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For The Love Of Your Pets: Pet food allergies cause itchy skin

March 3, 2011 at midnight
Updated March 2, 2011 at 9:03 p.m.


By John Beck

I recently took my dog to the vet. He said that my dog had food allergies. He licks his feet all the time and rubs his butt on the carpet. I have had him on the same food since he was a puppy. How could he just now start to show signs of being allergic to his food?

There are many, many things that can cause itchy skin. Contact/inhalant allergies, flea allergy, mange, yeast/bacterial infections, etc., can all be causes of these same symptoms. Typically, a food allergy will continue, or return very quickly, even when antibiotics, steroids and other medications are used. A food allergy does not give a dog or cat upset stomach or diahrrea. It typically gives them very itchy skin usually around the face, eyes, feet and rear. Reoccurring ear infections and skin infections are typical. The ears and skin become susceptible to infection from the chronic itching.

A food allergy often develops after your pet has been eating the exact same food for one year or more. Unlike humans who immediately swell or itch after eating a food they are allergic to, a dog actually develops the allergy to the food. The allergy usually stems from the main source of protein or carbohydrate in the food. The best way to determine if your pet is truly suffering from a food allergy is by running a food trial. You and your vet need to pick a food with a novel protein source (rabbit, venison, duck, kangaroo) that your pet has not eaten before and stay on that food for at least three months. That means no treats, rawhides, toothpastes or flavored medications during this food trial. Some medications, like steroids and anti-histamines, can be used to ease the irritation at the beginning of the trial. By the end of a month, you should notice some improvement and almost total improvement after the three months.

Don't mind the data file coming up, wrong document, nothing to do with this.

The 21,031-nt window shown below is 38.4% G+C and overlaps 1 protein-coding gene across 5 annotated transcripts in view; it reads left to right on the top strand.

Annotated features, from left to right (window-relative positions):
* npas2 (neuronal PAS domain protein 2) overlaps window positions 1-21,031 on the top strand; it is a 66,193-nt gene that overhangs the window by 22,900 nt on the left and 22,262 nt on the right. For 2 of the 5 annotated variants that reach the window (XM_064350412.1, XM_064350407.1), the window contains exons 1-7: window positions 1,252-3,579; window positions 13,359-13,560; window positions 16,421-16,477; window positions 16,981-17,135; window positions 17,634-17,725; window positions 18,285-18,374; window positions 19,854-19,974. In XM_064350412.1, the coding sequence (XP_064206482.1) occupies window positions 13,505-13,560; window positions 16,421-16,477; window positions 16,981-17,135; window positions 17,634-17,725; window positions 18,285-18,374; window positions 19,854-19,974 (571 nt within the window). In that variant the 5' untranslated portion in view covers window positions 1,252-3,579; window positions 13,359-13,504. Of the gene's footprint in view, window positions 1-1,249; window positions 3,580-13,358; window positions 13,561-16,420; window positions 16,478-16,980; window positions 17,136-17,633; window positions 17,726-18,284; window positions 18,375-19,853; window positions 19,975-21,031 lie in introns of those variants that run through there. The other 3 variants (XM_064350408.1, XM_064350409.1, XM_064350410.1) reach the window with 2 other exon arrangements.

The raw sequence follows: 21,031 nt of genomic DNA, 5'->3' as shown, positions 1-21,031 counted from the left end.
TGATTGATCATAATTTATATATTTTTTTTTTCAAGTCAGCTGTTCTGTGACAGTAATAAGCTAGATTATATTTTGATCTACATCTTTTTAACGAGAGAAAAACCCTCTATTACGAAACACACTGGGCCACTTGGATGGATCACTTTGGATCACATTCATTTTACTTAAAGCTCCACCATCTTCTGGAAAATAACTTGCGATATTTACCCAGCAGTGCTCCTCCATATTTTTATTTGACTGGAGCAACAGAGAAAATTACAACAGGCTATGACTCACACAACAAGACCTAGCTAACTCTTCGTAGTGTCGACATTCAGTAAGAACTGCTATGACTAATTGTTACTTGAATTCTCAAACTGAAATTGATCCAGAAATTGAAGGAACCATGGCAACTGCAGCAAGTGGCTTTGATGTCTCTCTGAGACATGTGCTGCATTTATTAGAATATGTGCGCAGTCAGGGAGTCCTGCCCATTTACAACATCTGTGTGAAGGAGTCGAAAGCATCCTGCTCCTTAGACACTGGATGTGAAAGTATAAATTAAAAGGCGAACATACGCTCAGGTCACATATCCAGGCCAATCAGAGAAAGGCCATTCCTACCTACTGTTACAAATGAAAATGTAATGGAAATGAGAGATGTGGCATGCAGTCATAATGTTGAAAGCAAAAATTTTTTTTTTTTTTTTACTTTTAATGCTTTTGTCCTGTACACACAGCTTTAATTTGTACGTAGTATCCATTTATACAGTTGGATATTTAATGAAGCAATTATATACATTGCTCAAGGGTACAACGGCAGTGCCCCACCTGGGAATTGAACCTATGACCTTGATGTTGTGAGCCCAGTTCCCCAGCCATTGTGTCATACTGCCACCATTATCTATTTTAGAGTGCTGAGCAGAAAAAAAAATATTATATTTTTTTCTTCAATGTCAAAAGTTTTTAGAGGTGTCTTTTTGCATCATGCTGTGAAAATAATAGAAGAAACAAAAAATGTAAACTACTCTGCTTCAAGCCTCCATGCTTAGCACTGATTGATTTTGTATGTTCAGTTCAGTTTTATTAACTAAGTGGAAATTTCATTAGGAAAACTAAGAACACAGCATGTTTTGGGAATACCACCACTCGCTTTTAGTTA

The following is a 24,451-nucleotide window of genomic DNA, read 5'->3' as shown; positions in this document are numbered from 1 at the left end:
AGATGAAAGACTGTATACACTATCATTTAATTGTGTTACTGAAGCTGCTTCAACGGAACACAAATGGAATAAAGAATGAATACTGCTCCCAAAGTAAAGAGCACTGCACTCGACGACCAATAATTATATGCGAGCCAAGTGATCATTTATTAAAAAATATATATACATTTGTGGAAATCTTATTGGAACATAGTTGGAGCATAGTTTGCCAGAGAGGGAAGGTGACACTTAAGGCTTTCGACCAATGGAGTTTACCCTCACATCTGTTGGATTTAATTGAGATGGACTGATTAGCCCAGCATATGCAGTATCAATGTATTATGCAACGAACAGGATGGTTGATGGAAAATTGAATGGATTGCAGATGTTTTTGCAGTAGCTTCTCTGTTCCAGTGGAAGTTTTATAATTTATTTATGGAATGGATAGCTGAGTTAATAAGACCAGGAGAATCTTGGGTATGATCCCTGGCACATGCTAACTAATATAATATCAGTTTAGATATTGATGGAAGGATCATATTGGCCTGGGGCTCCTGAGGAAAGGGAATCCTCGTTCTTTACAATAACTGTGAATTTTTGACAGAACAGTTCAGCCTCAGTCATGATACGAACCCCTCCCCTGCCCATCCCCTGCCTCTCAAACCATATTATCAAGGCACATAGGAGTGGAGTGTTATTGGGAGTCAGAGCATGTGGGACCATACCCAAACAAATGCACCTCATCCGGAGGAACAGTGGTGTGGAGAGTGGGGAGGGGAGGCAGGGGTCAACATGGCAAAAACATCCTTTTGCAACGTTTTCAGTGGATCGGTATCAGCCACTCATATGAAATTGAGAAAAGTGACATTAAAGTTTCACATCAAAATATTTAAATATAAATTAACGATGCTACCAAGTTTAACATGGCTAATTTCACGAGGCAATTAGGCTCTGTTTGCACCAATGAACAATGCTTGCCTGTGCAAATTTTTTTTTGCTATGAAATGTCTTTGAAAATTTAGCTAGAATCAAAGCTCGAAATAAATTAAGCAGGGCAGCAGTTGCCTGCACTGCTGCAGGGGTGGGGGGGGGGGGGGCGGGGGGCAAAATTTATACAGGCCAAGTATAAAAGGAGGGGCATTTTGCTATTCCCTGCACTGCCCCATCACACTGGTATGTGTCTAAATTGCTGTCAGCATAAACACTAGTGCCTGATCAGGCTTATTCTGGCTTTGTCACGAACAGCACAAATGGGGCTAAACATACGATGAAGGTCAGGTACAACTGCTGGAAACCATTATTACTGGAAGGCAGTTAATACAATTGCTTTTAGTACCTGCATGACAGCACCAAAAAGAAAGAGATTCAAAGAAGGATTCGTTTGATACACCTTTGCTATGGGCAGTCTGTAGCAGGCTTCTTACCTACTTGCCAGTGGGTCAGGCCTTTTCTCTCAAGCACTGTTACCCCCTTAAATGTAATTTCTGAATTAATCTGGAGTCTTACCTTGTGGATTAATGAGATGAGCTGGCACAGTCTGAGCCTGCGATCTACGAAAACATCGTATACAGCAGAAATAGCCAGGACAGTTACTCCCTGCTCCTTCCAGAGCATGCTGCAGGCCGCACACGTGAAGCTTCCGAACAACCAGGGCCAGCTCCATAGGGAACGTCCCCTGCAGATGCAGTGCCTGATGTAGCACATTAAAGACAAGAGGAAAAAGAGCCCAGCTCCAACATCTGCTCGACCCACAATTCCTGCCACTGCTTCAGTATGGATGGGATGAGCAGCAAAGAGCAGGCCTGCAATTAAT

Blood testing can also be done to help figure out what allergies your pet is dealing with. A small sample of blood is drawn by your vet and sent to a lab where they can test for allergies that include food products. This might be useful if you are hesitant to try a food trial. If your results come back with an indication for a specific food allergy, these results can also help you pick a food that your pet isn't allergic to.

Many pets that develop a food allergy will often develop more over time. If you have switched to venison for a couple of years and then start getting the same symptoms, you will probably have to switch to duck. But don't worry. Not every dog has to continually switch food. Even if you do, there are plenty of novel protein foods to choose from.

If you have any questions, please contact me or your local vet.

Dr. John Beck has a veterinary practice at Hillcrest Animal Hospital in Victoria. Submit questions to Dr. Beck at drjohnbeck@hotmail.com.

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